Brined turkey is the key to a juicy bird. This brine uses a combination of olive juice and buttermilk for a hint of umami and sweetness.
Before cooking a turkey, I always recommend brining it. You can go with a wet brine where the bird sits in a bag of liquid, or a dry brine, where the bird is rubbed with seasoning and allowed to rest overnight.
Most wet brines for Thanksgiving include water, sugar, salt and herbs.
Brines for fried chicken however often include buttermilk and hot sauce.
So this brine is a variation on both.
The brine includes a combination of buttermilk, olive juice and peperoncinis along with aromatics. The olive juice, most often used for mixing a martini, provides an added umami flavor, while the buttermilk breaks down the bird to help it reach it’s juiciest state.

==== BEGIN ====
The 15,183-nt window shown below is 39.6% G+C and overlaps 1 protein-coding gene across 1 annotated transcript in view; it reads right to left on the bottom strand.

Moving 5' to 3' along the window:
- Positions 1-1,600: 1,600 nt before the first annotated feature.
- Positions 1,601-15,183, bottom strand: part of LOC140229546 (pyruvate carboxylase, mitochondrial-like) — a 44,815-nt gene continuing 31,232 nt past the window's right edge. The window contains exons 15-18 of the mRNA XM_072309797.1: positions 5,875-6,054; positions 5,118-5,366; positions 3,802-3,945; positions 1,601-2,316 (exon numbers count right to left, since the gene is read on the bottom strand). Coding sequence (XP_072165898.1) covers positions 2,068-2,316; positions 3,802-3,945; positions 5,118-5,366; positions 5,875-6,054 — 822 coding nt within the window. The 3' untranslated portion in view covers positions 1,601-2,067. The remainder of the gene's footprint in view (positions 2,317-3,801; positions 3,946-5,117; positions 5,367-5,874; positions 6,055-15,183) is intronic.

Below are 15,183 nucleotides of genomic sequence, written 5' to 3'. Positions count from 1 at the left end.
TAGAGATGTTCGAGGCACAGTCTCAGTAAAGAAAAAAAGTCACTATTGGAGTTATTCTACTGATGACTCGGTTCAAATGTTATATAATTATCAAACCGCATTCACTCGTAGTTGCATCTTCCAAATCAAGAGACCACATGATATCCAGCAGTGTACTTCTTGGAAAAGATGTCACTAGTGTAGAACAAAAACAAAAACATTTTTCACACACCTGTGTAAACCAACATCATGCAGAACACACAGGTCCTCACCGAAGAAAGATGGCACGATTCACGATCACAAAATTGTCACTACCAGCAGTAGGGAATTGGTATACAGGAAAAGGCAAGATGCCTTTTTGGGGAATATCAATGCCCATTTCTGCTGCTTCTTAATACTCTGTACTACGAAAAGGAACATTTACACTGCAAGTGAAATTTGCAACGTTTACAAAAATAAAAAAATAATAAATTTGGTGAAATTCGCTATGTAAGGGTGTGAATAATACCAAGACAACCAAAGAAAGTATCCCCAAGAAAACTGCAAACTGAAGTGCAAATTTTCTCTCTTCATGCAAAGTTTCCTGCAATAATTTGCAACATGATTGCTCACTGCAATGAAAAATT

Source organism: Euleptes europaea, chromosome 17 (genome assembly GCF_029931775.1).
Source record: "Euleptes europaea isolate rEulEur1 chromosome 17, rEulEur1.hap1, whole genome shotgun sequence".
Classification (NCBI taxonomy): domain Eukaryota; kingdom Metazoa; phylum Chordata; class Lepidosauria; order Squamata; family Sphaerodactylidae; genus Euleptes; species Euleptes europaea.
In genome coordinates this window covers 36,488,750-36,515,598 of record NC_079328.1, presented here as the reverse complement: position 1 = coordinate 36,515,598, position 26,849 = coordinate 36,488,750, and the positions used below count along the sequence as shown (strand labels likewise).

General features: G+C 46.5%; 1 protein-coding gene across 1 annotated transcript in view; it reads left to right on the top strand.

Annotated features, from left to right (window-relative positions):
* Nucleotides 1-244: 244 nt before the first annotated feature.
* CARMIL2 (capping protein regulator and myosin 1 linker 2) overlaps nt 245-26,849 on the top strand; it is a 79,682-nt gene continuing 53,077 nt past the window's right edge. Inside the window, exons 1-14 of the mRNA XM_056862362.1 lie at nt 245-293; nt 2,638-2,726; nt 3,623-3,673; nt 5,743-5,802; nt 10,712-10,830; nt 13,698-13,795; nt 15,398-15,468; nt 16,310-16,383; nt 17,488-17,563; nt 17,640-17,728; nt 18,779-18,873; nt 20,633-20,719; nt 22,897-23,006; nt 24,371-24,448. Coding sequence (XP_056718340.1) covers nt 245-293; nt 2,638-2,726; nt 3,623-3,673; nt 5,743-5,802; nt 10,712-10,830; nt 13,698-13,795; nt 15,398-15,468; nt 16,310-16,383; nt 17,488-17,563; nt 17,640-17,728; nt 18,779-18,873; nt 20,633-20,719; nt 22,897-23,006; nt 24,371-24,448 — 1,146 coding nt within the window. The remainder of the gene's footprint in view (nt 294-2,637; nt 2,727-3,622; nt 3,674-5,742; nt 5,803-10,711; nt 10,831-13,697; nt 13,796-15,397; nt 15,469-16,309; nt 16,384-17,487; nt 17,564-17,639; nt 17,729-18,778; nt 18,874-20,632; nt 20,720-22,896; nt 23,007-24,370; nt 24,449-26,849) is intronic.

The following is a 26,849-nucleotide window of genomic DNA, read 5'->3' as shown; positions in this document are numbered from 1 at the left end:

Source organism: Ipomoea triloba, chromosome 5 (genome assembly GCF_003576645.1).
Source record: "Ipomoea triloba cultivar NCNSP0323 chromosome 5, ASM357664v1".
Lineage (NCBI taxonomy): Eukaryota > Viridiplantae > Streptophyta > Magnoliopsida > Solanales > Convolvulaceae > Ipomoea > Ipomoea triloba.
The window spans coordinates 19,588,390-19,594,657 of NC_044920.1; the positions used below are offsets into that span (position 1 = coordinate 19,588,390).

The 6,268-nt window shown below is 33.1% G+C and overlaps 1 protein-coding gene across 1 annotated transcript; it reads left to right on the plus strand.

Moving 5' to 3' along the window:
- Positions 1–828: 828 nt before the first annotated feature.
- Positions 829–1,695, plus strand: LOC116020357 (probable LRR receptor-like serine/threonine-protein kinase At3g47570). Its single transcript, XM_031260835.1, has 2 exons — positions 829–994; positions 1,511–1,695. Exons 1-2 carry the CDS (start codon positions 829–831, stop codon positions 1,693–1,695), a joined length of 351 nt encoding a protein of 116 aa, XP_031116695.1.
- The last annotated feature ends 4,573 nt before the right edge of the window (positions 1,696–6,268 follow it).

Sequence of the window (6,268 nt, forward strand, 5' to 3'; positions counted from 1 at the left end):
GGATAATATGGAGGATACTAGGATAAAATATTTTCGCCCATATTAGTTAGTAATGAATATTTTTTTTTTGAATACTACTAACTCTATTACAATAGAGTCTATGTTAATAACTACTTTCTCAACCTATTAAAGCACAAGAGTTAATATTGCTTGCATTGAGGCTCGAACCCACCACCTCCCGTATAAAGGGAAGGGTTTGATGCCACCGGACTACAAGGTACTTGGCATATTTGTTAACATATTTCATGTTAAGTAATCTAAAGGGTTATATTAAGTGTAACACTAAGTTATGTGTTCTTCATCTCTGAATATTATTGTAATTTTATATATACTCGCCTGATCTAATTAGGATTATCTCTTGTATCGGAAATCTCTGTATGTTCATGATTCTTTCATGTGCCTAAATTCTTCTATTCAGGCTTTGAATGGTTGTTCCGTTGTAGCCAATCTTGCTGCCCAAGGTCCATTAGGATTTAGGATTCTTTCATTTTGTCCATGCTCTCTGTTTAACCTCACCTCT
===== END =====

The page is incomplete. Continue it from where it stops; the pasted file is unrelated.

The peperoncinis are there to provide an element of heat that’s not too spicy.
You’ll brine the bird overnight, and then rinse it thoroughly before stuffing the cavity with lemons, celery, garlic, onion and fresh herbs.
These ingredients are not meant to be a stuffing that you eat. They’re tucked in there to flavor the turkey from the inside out.
Set your grill up to cook at a medium heat. This one was actually done on a gas grill.
In about 2 hours, the bird reached the magical point of 165 F degrees inside. You’ll want to baste it every 30 minutes or so to add even more flavor and color.